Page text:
Dietary Meat Categories and Descriptions in Chronic Disease Research Are Substantively Different within and between Experimental and Observational Studies: A Systematic Review and Landscape Analysis

Lauren E. O'Connor, Cody L. Gifford, Dale R. Woerner, Julia L. Sharp, Keith E. Belk, Wayne W. Campbell

Research output: Contribution to journalReview articlepeer-review

5 Scopus citations

Abstract

This systematic review and landscape analysis describes patterns in dietary meat (skeletal muscle and associated tissues from mammalian, avian, and aquatic species; i.e., muscle foods) categories (CAT) and descriptions (DESCR) used throughout nutrition-related chronic disease literature, as there is anecdotally noted variation. A total of 1020 CAT and 776 DESCR were identified from 369 articles that assessed muscle food consumption and primary prevention of cardiovascular disease, obesity, type 2 diabetes, or cancer in adults ≥19 y from PubMed, Cochrane, and CINAHL up to March 2018. Specificity of CAT was analyzed on an empirical 1-7 ordinal scale as: 1) broad/undescriptive, "fish"; 2) muscle food type, "red meat"; 3) species, "poultry"; 4) broad + 1 descriptor, "processed meat"; 5) type/species + 1 descriptor, "fresh red meat"; 6) broad/type + 2 descriptors, "poached lean fish"; and 7) specific product, "luncheon meat." Median CAT specificity for randomized controlled trials (RCTs) and observational studies (OBSs) was 3 and 2 points out of 7, respectively, with no differences between chronic disease types. Specificity of OBS CAT was higher in recent articles but RCT CAT became less specific starting in the 2000s. RCT CAT were 400% more likely to include species, 500% more likely to include leanness, but 400% less likely to include processing degree compared with OBS CAT. A DESCR was included for 76% and 82% of OBS and RCT CAT, respectively. Researchers described processed meat, red meat, and total meat CAT more commonly than poultry or fish CAT. Among processed meat DESCR, 31% included a common term used in public regulatory definitions. In conclusion, muscle food categories and descriptions are substantively different within and between experimental and observational studies and do not match regulatory definitions. A practical muscle food classification system is warranted to improve interpretation of evidence regarding muscle food consumption and chronic disease.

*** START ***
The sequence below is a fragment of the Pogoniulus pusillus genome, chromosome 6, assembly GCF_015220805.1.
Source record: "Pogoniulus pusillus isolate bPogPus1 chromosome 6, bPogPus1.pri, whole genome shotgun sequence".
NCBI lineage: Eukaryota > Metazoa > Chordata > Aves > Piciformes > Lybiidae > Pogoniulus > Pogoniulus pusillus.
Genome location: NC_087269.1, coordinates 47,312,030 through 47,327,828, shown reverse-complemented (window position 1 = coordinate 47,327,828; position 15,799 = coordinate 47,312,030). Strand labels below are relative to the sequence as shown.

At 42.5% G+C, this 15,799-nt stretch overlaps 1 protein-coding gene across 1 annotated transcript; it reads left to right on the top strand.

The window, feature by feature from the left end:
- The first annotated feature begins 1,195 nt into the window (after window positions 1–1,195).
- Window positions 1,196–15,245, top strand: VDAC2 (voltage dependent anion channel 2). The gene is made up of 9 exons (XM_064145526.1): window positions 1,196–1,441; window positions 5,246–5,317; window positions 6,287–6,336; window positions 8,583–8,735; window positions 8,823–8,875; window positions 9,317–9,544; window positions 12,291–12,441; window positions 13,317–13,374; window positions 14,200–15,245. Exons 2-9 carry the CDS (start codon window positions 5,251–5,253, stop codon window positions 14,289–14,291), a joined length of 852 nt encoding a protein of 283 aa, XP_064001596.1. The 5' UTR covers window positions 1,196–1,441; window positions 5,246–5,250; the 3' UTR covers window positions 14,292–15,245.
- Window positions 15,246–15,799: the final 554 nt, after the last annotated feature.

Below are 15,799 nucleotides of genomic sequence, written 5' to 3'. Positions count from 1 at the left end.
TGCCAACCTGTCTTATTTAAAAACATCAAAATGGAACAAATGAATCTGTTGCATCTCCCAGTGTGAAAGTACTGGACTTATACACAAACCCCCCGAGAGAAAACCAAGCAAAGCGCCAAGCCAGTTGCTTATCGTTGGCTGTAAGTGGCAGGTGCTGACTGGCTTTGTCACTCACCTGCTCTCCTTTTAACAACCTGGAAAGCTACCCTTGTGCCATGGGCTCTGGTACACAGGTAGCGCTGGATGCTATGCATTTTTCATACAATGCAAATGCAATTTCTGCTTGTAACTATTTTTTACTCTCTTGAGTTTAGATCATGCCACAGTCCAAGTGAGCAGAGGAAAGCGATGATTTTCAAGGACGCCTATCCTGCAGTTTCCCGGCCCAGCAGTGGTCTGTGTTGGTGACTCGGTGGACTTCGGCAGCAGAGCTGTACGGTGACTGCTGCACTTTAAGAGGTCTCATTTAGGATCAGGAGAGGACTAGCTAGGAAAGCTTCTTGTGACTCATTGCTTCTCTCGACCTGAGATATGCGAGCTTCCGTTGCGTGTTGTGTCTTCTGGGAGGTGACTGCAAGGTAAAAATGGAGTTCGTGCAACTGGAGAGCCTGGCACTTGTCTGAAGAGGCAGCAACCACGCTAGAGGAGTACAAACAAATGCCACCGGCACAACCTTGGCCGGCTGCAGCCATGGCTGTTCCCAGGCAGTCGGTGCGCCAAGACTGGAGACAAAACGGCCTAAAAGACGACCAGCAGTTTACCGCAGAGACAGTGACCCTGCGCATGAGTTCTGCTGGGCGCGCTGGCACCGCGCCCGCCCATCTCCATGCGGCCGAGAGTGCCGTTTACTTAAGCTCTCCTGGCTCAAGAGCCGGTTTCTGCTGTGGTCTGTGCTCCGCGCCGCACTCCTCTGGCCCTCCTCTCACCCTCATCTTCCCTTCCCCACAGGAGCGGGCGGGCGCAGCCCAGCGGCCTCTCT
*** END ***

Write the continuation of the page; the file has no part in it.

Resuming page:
Original languageEnglish
Pages (from-to)41-51
Number of pages11
JournalAdvances in Nutrition
Volume11
Issue number1
DOIs
StatePublished - Jan 1 2020

Keywords

  • animal proteins
  • dietary guidance
  • dietary intake assessment
  • fish
  • flesh foods
  • food group terminology
  • muscle foods
  • poultry
  • red meat
  • white meat

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